Monday, February 14, 2011

Red & gray Ford tractor in landscape completed; oil on panel by Paul Baldassini

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“Beauty is ever present like the light of the sun — even in the most humble object, only it takes an artist’s vision to detect it, and an artist’s skill to reproduce it.”    — Soren Emil Carlsen

“Study in Red and Gray.”   After 2 months of relentless snowfall, ice and rain, and a very busy January of commercial paying graphic design and photo restoration work, I have finally managed to get in some quality painting time again. Posted here after a final 16 hours of work is the completed painting entitled “Study in Red and Gray.” Everything pretty much progressed as noted in previous postings, saving my favorite part for last — the foreground field.

As usual, I started by “oiling up” the field with my usual green, a medium-dark mixture of Williamsburg Indigo and Sennelier Chinese Orange mixed with a generous amount of jelly medium Old Master’s Maroger Flemish Medium). Some more hot coffee at the ready, a tacky surface ready to accept brushwork I create a couple of piles of green mixtures using the base green neutralized with Sennelier Warm Grey, which I add into just about every color mixture.  From there it’s just making lots of different greens and carefully matching the values in the underpainting.  I modulate the temperature of base green with Viridian, Cad. Yellow Medium and/or Raw Sienna as necessary adding brushstokes of cool and warm colors for variety paying special attention to lively shadows.  I use a couple of brushes, wiped clean with a rag as necessary and as the different colored green piles begin multiplying all over the palette surface I grab from here and there without really thinking about it.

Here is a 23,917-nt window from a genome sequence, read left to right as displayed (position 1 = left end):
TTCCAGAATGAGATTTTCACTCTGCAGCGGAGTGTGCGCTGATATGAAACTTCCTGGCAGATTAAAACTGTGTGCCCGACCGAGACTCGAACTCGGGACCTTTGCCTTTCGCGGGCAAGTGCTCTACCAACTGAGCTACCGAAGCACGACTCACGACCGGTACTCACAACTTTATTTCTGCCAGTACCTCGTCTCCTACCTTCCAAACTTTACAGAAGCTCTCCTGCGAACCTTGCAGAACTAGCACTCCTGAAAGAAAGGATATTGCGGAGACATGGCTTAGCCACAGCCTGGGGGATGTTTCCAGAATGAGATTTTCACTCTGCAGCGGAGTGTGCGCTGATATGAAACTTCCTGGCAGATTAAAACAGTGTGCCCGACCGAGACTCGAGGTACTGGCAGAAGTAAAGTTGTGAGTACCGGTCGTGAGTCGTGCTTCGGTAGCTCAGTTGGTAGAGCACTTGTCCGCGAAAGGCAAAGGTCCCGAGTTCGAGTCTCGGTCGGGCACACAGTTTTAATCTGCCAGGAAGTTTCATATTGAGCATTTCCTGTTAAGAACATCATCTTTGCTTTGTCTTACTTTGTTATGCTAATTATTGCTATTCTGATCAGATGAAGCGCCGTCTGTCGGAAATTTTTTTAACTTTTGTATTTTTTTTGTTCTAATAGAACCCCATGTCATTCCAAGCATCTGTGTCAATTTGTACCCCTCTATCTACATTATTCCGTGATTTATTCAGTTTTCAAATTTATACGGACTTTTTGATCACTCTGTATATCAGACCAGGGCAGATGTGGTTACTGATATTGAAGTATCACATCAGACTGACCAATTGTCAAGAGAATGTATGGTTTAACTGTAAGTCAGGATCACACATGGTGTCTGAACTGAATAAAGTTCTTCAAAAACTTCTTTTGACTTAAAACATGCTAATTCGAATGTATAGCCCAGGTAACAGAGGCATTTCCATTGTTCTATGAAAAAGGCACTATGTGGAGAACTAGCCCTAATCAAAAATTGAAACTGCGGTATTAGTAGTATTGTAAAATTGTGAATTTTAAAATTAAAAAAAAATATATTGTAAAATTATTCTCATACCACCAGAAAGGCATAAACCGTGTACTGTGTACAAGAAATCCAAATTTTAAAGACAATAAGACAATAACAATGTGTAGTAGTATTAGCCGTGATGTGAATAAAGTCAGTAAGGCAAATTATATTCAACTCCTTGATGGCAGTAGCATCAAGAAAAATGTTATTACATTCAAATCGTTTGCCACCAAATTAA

I have mentioned before in my posts how once I get into the painting zone — always with the help of background music played very loudly — I put down marks without intellectualizing in any way what I am doing. And I do this in 3 - 4 hour bursts and then rest.  If I stop and think about what I’m doing even for a few seconds then all is lost. I put down the paint and that’s that.  I pay VERY close attention to the VALUES of my mixes. Incorrect colors are somewhat forgiving; incorrect values are not.  Correct values are of paramount importance, after design and drawing.  I would rather have something be wrong with an unconscious honesty about it then go back and fiddle and diddle it to death. It just never works for me.  The next day I will examine what I did with fresh eye and RARELY, if necessary, and with great restraint retouch a previously painted passage.  I may glaze and/or scumble this or that mainly knocking back something appearing too loud or arresting.

Up to this point all color mixtures have been grayed down with Sennelier Warm Grey (most everything in natural light is grayed down anyway).  A trick I learned from watercolor painting was that high-chroma colors sparkle like jewels in a sea of neutralized color and it only takes a few of them here and there to liven things up convincingly.  So, when all is dry I come back with the finishing touches of pure high-chroma color practically straight out of the tube, and bright white catchlights. Judicious use of these final touches is great fun, breathing life into the painting and serving to keep the eye continuously moving through the composition.

To get into painting zone for the final session I listened to a lot of Captain Beefheart and The Magic Band material, mainly the superbly crafted “Lick My Decals Off Baby,” “The Spotlight Kid” and “Clear Spot” from 70 – 72.  I am a hard-core Don Van Vliet fan and was greatly saddened by this master artist’s passing on December 17.  I was lucky enough to catch every performance of The Magic Band in the 70’s up until his last Boston performance in the early 80’s.  The sine qua non of Van Vliet’s singular genius was abundantly evident in not only in his music, but in his painting and drawing. Those performances still linger and resonate with me to this day.

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